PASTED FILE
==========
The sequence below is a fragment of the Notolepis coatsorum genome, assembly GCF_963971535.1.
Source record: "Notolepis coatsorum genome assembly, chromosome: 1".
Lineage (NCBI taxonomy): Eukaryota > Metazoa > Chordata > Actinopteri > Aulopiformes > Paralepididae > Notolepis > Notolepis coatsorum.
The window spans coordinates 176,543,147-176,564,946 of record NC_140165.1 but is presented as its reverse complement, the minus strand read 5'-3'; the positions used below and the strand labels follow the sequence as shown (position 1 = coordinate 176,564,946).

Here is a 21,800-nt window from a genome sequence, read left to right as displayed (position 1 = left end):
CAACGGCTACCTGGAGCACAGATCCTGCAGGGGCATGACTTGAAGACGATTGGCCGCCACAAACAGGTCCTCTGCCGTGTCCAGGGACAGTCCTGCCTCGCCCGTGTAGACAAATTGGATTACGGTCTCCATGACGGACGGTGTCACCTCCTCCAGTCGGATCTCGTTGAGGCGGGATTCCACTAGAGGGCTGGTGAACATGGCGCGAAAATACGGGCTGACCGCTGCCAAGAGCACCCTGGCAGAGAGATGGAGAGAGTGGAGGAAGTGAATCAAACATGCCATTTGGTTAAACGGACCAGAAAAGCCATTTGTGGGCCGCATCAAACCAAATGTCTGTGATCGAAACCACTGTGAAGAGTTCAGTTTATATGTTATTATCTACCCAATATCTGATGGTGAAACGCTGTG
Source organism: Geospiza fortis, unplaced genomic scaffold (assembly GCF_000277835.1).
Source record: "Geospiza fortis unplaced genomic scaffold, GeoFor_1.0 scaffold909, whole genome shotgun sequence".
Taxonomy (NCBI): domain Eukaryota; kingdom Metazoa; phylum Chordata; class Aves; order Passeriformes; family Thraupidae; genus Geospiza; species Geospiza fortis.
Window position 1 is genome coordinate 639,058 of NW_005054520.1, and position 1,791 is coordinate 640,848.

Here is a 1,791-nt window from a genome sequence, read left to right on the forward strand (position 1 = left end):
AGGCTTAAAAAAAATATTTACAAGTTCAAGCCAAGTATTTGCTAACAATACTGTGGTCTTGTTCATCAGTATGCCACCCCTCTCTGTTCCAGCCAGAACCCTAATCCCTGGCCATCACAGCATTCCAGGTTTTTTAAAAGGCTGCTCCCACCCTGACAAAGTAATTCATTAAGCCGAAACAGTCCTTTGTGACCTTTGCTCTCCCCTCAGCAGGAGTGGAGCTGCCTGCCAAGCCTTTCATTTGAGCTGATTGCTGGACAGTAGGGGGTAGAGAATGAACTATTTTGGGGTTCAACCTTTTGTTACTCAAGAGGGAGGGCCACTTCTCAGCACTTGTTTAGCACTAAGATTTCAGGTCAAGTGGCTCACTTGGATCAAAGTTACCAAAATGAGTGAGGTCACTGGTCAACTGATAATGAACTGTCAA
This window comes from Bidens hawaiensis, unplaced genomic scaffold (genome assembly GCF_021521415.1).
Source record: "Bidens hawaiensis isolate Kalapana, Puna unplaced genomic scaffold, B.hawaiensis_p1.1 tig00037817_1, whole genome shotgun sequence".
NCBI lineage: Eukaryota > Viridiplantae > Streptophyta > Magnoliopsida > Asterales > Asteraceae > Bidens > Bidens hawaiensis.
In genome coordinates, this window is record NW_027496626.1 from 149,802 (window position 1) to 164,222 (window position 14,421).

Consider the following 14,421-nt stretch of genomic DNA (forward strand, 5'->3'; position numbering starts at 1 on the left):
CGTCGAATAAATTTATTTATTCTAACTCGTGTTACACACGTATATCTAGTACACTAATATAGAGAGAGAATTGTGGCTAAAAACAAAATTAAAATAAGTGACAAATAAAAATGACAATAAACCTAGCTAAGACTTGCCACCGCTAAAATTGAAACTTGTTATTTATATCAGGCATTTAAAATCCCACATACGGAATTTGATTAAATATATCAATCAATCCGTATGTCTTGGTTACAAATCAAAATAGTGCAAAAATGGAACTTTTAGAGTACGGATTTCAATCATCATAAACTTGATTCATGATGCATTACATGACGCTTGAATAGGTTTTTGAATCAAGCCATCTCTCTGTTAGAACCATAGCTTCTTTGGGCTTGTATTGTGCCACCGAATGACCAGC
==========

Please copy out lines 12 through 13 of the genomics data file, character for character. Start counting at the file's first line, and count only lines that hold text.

AGGCTTAAAAAAAATATTTACAAGTTCAAGCCAAGTATTTGCTAACAATACTGTGGTCTTGTTCATCAGTATGCCACCCCTCTCTGTTCCAGCCAGAACCCTAATCCCTGGCCATCACAGCATTCCAGGTTTTTTAAAAGGCTGCTCCCACCCTGACAAAGTAATTCATTAAGCCGAAACAGTCCTTTGTGACCTTTGCTCTCCCCTCAGCAGGAGTGGAGCTGCCTGCCAAGCCTTTCATTTGAGCTGATTGCTGGACAGTAGGGGGTAGAGAATGAACTATTTTGGGGTTCAACCTTTTGTTACTCAAGAGGGAGGGCCACTTCTCAGCACTTGTTTAGCACTAAGATTTCAGGTCAAGTGGCTCACTTGGATCAAAGTTACCAAAATGAGTGAGGTCACTGGTCAACTGATAATGAACTGTCAA
This window comes from Bidens hawaiensis, unplaced genomic scaffold (genome assembly GCF_021521415.1).